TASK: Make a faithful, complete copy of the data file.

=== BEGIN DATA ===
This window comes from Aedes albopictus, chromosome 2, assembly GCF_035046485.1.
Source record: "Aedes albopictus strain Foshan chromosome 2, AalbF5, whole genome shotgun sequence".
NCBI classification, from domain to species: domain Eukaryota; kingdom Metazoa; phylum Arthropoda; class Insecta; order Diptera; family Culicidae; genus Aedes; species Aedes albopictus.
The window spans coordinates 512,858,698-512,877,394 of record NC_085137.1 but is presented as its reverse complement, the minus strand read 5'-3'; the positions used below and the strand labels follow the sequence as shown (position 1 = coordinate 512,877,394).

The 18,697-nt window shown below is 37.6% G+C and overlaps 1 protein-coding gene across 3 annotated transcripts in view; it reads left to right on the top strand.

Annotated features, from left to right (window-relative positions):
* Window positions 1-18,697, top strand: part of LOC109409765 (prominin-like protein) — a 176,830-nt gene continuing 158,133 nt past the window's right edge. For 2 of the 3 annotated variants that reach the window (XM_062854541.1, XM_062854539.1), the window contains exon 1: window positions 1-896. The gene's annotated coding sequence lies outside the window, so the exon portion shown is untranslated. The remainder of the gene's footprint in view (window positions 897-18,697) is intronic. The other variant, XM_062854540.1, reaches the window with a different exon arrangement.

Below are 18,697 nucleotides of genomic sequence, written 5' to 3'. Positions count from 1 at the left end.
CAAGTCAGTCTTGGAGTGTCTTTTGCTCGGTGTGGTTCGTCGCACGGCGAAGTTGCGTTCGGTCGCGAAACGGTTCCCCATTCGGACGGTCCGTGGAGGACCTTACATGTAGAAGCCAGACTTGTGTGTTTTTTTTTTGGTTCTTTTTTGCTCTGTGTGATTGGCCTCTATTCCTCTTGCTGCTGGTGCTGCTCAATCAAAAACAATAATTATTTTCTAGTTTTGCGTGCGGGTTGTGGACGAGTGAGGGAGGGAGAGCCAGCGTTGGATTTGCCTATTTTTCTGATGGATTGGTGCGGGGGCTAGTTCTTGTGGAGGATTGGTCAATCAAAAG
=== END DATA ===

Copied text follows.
This window comes from Aedes albopictus, chromosome 2, assembly GCF_035046485.1.
Source record: "Aedes albopictus strain Foshan chromosome 2, AalbF5, whole genome shotgun sequence".
NCBI classification, from domain to species: domain Eukaryota; kingdom Metazoa; phylum Arthropoda; class Insecta; order Diptera; family Culicidae; genus Aedes; species Aedes albopictus.
The window spans coordinates 512,858,698-512,877,394 of record NC_085137.1 but is presented as its reverse complement, the minus strand read 5'-3'; the positions used below and the strand labels follow the sequence as shown (position 1 = coordinate 512,877,394).

The 18,697-nt window shown below is 37.6% G+C and overlaps 1 protein-coding gene across 3 annotated transcripts in view; it reads left to right on the top strand.

Annotated features, from left to right (window-relative positions):
* Window positions 1-18,697, top strand: part of LOC109409765 (prominin-like protein) — a 176,830-nt gene continuing 158,133 nt past the window's right edge. For 2 of the 3 annotated variants that reach the window (XM_062854541.1, XM_062854539.1), the window contains exon 1: window positions 1-896. The gene's annotated coding sequence lies outside the window, so the exon portion shown is untranslated. The remainder of the gene's footprint in view (window positions 897-18,697) is intronic. The other variant, XM_062854540.1, reaches the window with a different exon arrangement.

Below are 18,697 nucleotides of genomic sequence, written 5' to 3'. Positions count from 1 at the left end.
CAAGTCAGTCTTGGAGTGTCTTTTGCTCGGTGTGGTTCGTCGCACGGCGAAGTTGCGTTCGGTCGCGAAACGGTTCCCCATTCGGACGGTCCGTGGAGGACCTTACATGTAGAAGCCAGACTTGTGTGTTTTTTTTTTGGTTCTTTTTTGCTCTGTGTGATTGGCCTCTATTCCTCTTGCTGCTGGTGCTGCTCAATCAAAAACAATAATTATTTTCTAGTTTTGCGTGCGGGTTGTGGACGAGTGAGGGAGGGAGAGCCAGCGTTGGATTTGCCTATTTTTCTGATGGATTGGTGCGGGGGCTAGTTCTTGTGGAGGATTGGTCAATCAAAAG